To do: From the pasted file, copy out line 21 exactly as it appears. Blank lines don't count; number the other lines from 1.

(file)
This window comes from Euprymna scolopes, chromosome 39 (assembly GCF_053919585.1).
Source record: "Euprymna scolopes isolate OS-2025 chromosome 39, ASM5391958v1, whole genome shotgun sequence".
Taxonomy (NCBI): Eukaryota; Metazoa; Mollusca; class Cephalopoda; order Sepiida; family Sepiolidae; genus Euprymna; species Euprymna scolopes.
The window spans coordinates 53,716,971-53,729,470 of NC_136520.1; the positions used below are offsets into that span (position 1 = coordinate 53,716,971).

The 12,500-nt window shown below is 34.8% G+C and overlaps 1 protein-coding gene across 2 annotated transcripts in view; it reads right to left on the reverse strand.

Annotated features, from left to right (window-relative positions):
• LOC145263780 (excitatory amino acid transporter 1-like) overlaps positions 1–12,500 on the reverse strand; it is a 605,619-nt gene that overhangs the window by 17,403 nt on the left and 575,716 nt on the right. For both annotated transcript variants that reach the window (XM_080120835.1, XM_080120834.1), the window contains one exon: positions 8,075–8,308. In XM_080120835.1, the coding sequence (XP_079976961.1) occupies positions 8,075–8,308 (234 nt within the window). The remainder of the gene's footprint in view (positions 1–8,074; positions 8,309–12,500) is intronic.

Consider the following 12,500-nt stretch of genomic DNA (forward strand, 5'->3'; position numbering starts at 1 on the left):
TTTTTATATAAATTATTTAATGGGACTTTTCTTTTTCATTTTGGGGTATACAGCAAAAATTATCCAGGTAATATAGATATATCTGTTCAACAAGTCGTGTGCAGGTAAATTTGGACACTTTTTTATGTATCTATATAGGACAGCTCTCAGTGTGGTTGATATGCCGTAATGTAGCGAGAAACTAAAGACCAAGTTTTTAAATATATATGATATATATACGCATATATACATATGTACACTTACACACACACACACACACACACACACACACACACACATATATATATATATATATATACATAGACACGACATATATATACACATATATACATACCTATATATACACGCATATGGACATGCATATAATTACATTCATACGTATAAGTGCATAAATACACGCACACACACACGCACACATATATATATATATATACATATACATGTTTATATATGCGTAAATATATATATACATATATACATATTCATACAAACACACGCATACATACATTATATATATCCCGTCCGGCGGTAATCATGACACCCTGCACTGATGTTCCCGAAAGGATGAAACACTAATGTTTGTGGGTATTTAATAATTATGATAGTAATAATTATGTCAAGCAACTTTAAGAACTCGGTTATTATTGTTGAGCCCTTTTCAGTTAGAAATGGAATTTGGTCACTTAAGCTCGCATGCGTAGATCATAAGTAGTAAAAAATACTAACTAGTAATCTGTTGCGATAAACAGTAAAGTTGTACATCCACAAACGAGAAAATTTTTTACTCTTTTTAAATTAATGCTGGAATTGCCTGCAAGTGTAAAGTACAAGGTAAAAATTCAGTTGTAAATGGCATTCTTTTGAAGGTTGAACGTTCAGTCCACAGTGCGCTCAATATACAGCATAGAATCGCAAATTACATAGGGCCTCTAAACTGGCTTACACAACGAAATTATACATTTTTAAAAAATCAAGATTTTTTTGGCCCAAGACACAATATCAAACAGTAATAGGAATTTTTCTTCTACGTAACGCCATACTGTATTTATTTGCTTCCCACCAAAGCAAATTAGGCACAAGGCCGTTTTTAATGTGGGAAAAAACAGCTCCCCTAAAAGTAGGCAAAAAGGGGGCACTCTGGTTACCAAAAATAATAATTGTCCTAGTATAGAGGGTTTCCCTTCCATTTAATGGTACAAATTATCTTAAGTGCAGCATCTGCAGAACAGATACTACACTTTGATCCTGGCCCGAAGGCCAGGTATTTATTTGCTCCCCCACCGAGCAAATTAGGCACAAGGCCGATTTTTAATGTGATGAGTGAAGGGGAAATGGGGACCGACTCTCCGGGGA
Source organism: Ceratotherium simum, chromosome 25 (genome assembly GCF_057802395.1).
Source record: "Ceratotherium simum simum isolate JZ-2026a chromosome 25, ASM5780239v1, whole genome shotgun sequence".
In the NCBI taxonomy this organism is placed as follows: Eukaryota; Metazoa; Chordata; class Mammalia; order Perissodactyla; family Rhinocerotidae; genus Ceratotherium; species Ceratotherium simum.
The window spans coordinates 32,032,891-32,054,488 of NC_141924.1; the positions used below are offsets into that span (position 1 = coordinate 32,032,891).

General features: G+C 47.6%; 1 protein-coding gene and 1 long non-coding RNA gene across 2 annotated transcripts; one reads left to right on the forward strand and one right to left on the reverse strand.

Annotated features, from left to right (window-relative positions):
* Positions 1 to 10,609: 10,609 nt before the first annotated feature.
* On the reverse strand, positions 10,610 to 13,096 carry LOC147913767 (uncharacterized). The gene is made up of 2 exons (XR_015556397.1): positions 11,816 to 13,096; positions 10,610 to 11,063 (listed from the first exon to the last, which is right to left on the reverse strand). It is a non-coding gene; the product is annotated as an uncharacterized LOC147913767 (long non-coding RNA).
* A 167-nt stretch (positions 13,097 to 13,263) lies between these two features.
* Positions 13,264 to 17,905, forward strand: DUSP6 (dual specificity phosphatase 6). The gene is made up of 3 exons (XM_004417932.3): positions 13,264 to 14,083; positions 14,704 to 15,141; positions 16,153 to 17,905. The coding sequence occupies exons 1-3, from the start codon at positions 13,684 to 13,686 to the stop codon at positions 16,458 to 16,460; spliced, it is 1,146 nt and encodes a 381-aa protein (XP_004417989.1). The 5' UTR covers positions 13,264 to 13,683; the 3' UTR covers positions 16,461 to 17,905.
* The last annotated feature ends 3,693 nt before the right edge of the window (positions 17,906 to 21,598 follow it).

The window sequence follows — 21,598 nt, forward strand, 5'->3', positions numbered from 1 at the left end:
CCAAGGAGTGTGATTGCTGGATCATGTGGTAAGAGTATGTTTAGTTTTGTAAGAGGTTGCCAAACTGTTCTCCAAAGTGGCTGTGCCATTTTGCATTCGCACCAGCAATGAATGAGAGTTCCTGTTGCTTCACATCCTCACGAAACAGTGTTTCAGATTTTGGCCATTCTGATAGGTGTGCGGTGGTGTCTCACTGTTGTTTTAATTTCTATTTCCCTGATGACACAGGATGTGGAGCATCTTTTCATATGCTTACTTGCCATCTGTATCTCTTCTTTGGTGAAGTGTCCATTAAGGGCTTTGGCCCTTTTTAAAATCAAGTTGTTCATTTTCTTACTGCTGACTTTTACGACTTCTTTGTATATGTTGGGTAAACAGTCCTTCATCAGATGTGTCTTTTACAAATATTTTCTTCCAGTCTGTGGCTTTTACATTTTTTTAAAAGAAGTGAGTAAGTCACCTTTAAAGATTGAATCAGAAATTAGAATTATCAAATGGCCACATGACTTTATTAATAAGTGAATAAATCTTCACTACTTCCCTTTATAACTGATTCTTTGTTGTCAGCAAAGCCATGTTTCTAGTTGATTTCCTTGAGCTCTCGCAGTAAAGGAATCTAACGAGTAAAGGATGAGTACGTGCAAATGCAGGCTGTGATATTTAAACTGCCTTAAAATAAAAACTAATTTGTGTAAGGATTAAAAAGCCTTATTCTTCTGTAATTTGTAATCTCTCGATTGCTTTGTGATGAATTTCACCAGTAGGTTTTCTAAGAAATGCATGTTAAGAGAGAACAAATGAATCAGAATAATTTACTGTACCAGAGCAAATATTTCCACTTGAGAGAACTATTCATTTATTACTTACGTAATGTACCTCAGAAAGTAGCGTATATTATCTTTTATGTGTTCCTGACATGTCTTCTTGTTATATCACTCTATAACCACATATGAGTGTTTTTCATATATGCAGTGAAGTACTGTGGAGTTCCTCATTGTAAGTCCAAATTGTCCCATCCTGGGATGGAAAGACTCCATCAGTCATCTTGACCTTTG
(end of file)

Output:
The window sequence follows — 21,598 nt, forward strand, 5'->3', positions numbered from 1 at the left end: